In this brief piece, we try to lay out the contours of short-term impacts on and potential long-term implications for Hong Kong’s and China’s economy from the ongoing political volatility.
Student-led demonstrations calling for unadulterated universal suffrage from 2017 onward is a structural deterioration in the local politics of Hong Kong. In this brief piece, we try to lay out the contours of short-term impacts on and potential long-term implications for Hong Kong’s and China’s economy from the ongoing political volatility.
Over the near term, the Occupy Central movement is not going to be too damaging. We think it could shave off 10-15 basis points from Hong Kong’s GDP growth this year. However, this drag could rise to as much as 25-50 basis points next year if, as we suspect, the underlying causes of political uncertainty remain unresolved. Most of the downshift in activity would come from lower consumption and retail sales, as well as a decline in tourism — the latter, in particular, depends heavily on mainland Chinese visitors.
What could compound Hong Kong’s woes in the year ahead, however, are rising U.S. rates and a stronger US$ — both of which would tighten financial conditions as the Hong Kong dollar remains pegged to the US$, and as private leverage in Hong Kong has risen sharply. Chinese growth is slowing steadily as well, with growth risks skewed to the downside. Additionally, Hong Kong’s heightened political volatility could delay countercyclical fiscal steps — such as boosting public housing, and infrastructure — and, thereby, aggravate growth risks.
In contrast, headline Chinese GDP growth — over the near term — is likely to remain largely unaffected by the ongoing political volatility in Hong Kong. This is because China’s export dependence on the Hong Kong market is small and unlikely to be impacted much by softer activity on the island. We continue to expect Chinese growth to slow to 7.3% year-on-year this year and to around 7% in 2015. The market consensus is currently in line with our projection.
All told, tail risks have certainly come into focus. This is because the Chinese government has shown no signs of compromise, and the protestors’ demands remain strident. Nonetheless, both sides have shown a degree of tactical restraint which accords with broader economic and financial stability. In view of this, we do not expect a “Tiananmen Square” style outcome in local politics, unlike 1989.
Nonetheless, Hong Kong’s political gridlock could last a considerable length of time. It is difficult to project long-term regional or geopolitical implications with a great deal of precision.
Aninda Mitra, Senior Sovereign Analyst, BNY Mellon Investment Management Singapore Pte Limited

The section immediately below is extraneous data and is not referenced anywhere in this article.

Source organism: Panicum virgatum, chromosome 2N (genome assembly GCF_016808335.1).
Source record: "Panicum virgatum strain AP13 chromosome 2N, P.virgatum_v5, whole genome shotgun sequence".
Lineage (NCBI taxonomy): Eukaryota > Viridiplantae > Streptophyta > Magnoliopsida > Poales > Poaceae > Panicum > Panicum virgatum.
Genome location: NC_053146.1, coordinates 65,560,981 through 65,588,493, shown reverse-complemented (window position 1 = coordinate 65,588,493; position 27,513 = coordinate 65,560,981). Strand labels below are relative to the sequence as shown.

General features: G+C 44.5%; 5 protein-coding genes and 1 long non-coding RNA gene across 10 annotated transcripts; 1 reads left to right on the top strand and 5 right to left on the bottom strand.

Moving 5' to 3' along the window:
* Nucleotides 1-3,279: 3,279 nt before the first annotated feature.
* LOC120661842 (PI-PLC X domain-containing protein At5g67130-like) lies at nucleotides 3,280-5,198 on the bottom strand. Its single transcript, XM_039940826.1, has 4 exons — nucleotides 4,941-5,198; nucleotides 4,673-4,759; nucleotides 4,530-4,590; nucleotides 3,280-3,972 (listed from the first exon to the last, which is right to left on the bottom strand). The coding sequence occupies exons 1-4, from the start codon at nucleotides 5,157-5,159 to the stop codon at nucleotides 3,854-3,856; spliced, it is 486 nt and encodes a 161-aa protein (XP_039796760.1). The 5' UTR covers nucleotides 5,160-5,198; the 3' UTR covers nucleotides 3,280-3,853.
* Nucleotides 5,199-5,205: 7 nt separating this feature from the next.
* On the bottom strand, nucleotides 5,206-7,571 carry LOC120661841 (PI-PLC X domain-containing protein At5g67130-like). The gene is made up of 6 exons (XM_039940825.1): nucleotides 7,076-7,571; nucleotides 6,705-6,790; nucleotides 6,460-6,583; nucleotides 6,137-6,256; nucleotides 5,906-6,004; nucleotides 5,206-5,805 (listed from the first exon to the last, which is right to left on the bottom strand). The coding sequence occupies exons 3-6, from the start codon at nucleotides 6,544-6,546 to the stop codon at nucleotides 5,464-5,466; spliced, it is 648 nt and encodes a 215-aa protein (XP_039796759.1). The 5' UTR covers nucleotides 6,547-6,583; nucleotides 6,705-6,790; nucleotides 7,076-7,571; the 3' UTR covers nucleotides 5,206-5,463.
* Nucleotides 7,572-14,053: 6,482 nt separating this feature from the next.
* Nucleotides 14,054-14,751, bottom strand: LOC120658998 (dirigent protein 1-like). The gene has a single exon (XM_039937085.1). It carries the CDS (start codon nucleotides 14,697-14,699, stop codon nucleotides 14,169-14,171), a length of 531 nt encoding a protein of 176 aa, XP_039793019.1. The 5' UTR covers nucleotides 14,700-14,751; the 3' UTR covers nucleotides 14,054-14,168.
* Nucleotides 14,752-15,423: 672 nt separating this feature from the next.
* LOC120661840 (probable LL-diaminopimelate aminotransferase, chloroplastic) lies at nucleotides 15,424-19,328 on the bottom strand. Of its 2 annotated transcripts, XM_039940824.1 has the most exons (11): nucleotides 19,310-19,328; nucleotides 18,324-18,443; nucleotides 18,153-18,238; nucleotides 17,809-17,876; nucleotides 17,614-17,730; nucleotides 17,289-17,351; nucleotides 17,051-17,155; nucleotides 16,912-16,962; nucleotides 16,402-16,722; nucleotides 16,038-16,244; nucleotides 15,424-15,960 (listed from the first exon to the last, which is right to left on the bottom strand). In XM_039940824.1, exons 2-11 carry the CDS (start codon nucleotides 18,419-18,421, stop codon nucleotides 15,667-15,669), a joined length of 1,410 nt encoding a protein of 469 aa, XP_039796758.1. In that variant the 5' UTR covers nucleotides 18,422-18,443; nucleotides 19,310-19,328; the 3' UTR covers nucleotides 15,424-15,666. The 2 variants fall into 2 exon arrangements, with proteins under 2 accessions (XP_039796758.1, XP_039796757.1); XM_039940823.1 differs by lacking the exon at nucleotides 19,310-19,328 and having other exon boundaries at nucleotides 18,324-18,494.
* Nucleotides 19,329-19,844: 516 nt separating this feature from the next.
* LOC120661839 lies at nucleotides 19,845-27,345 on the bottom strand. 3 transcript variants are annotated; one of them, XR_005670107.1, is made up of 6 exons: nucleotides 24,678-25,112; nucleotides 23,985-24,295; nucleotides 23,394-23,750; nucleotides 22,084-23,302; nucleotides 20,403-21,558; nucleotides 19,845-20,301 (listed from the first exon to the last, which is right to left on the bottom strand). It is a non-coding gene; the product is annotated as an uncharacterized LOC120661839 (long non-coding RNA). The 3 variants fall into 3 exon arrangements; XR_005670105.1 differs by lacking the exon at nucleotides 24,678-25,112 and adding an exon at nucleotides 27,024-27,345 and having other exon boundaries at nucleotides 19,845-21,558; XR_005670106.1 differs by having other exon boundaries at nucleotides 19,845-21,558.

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Nonetheless, Hong Kong’s political gridlock could last a considerable length of time. It is difficult to project long-term regional or geopolitical implications with a great deal of precision. But we highlight below two trends that could crystallize.
First, the One-Country-Two-Systems framework that is the bedrock of Chinese sovereignty over Hong Kong will continue to be tested. This is important because it will affect attitudes and perceptions in Taiwan and could broadly raise antipathy about closer economic and political relations with Mainland China. This would be a blow for China’s aspiration to use Hong Kong as a template for eventual re-unification with Taiwan. Dissident movements in other parts of China such as Tibet and Xinjiang could also draw inspiration from events in Hong Kong — raising pressure on the resolve and consistency of the Chinese central government’s policies.
Second, we do not expect Hong-Kong style demonstrations to erupt on the mainland. This is because the pro-democracy movement in Hong Kong is portrayed, and likely perceived, as less than patriotic on the mainland. In addition, Chinese central government authorities have made strenuous efforts to either limit the flow of information or discredit what does get disseminated. Additionally, the absence of a harsh crackdown also limits any potential broader outpouring of sympathy.
Source: Bloomberg as of October 8, 2014.
Source: Bloomberg as of October 8, 2014
* Employee of BNY Mellon Investment Management Singapore Pte. Limited who provides credit research support to Standish.
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